One day in early 2011, I checked my inbox and found an email from an unknown name with a subject line that read “malice.” I thought how weird spam was getting. My finger hovered over the delete key, but curiosity got the better of me. What kind of spam would have “malice” as its subject line? So, reader, I opened it.
That message was from one of the preliminary judges of the competition, letting me know she’d sent my manuscript on to the editors of St. Martin’s Press as a finalist in the contest—and that just being a finalist would probably be enough to get me an agent and possibly a publisher, even if I didn’t win. I shrieked a little and was terribly glad I’d not deleted that email. I didn’t expect to win, but I did think I might get a good agent out of the deal. That sounded great.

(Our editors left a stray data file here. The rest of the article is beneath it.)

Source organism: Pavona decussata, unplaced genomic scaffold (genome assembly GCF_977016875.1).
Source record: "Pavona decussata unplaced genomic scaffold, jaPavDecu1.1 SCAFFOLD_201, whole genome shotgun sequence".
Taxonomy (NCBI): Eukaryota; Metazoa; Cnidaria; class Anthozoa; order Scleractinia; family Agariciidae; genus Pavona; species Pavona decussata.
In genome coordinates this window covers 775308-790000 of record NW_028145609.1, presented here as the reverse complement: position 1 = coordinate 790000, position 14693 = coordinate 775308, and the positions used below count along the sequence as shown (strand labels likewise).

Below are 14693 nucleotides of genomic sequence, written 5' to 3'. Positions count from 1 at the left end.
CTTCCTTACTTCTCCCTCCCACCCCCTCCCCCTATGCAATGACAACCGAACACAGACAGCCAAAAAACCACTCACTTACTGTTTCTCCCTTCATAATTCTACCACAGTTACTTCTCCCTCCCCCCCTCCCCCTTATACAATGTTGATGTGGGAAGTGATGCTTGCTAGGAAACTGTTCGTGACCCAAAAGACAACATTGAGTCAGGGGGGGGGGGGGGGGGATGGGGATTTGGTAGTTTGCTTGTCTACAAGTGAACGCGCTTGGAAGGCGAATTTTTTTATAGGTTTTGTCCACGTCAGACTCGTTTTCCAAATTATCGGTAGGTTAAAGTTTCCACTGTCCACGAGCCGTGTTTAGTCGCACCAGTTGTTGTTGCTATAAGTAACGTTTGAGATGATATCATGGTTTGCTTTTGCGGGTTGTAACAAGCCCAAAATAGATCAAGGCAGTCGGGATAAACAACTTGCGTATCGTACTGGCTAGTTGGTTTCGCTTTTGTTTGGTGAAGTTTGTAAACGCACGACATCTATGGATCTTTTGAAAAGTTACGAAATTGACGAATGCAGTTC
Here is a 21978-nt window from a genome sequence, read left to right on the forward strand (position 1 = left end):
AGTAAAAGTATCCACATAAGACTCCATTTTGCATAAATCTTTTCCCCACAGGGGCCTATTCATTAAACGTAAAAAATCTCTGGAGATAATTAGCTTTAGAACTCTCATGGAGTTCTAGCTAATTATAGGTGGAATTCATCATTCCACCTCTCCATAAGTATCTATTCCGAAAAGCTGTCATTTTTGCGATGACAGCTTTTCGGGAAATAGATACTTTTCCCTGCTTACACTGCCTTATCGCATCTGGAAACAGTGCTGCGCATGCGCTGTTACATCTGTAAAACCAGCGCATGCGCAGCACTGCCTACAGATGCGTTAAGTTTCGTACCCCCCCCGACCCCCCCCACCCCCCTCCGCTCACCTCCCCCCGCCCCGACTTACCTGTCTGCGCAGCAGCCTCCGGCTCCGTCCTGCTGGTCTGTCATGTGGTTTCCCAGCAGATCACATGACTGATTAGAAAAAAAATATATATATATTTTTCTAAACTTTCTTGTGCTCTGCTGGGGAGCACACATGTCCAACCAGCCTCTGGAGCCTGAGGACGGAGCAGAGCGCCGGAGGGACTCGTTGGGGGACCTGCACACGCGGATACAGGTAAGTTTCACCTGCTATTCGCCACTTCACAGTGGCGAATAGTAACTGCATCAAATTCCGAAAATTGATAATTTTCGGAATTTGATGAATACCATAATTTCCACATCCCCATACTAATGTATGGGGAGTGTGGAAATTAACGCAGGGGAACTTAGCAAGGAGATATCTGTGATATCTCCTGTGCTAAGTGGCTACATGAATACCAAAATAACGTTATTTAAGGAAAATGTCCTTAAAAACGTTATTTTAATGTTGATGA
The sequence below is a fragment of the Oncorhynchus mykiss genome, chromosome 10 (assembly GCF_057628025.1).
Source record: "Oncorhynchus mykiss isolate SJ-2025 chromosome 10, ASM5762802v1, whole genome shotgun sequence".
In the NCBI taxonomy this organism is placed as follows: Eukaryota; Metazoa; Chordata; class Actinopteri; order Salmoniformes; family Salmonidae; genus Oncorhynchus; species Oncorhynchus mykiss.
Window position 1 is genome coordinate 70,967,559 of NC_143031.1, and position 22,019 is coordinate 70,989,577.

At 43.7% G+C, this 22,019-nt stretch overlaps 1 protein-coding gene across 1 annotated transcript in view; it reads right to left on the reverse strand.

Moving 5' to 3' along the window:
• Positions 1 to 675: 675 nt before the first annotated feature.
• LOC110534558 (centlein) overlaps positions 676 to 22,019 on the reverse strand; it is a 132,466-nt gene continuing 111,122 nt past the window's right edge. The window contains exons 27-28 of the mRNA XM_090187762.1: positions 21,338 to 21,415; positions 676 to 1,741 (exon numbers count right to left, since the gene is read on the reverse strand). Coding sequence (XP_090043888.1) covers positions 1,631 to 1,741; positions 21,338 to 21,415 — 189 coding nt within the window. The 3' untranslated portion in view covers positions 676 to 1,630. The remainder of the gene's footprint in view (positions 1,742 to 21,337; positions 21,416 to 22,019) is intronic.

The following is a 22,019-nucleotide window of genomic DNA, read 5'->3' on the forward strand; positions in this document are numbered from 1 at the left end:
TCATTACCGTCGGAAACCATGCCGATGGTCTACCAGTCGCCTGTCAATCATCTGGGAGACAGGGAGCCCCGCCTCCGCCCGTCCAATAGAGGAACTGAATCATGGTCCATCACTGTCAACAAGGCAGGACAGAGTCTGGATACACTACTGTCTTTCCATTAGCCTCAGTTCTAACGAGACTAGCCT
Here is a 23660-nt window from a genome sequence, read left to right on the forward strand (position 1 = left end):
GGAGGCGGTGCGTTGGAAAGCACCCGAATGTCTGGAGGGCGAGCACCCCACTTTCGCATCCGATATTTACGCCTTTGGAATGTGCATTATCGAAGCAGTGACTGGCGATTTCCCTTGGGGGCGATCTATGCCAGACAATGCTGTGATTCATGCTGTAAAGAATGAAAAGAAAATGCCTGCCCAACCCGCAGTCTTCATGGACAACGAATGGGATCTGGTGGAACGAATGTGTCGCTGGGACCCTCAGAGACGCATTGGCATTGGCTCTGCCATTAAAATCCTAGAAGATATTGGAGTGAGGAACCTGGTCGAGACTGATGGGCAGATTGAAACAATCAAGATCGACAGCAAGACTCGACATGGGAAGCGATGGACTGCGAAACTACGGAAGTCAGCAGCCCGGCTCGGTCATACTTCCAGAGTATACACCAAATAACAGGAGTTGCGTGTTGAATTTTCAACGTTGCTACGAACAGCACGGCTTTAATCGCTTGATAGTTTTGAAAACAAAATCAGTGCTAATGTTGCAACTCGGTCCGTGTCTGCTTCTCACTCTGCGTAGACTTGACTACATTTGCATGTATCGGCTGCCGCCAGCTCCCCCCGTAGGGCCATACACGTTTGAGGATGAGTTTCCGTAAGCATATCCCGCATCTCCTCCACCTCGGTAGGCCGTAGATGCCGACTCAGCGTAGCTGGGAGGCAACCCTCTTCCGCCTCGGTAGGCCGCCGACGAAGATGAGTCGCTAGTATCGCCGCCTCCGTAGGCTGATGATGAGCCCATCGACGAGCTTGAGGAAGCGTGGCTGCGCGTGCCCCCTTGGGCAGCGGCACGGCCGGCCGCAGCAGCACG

A month later, as I was about to leave town on a grant-funded research trip, I received a call from a St. Martin’s editor to tell me I’d won the competition and she would be my editor. I was dumbstruck at first. Then, I babbled incoherently. Fortunately, she didn’t hold either against me. She also informed me that St. Martin’s would pay for me to attend the national Malice Domestic Conference where the award would be announced. My feet didn’t actually touch the ground for days.
In a little more than another month, I flew to Bethesda to the Malice Domestic Conference, which I found everyone in the mystery field called simply “malice.” Thus was the strange subject line of that email finally explained. I knew no one at the Malice Domestic Conference. Two writers I knew were arriving a day and a half later than me, as was my editor. I was on my own at a conference where everyone knew everyone—but me. And I reverted to my natural shy, introverted state.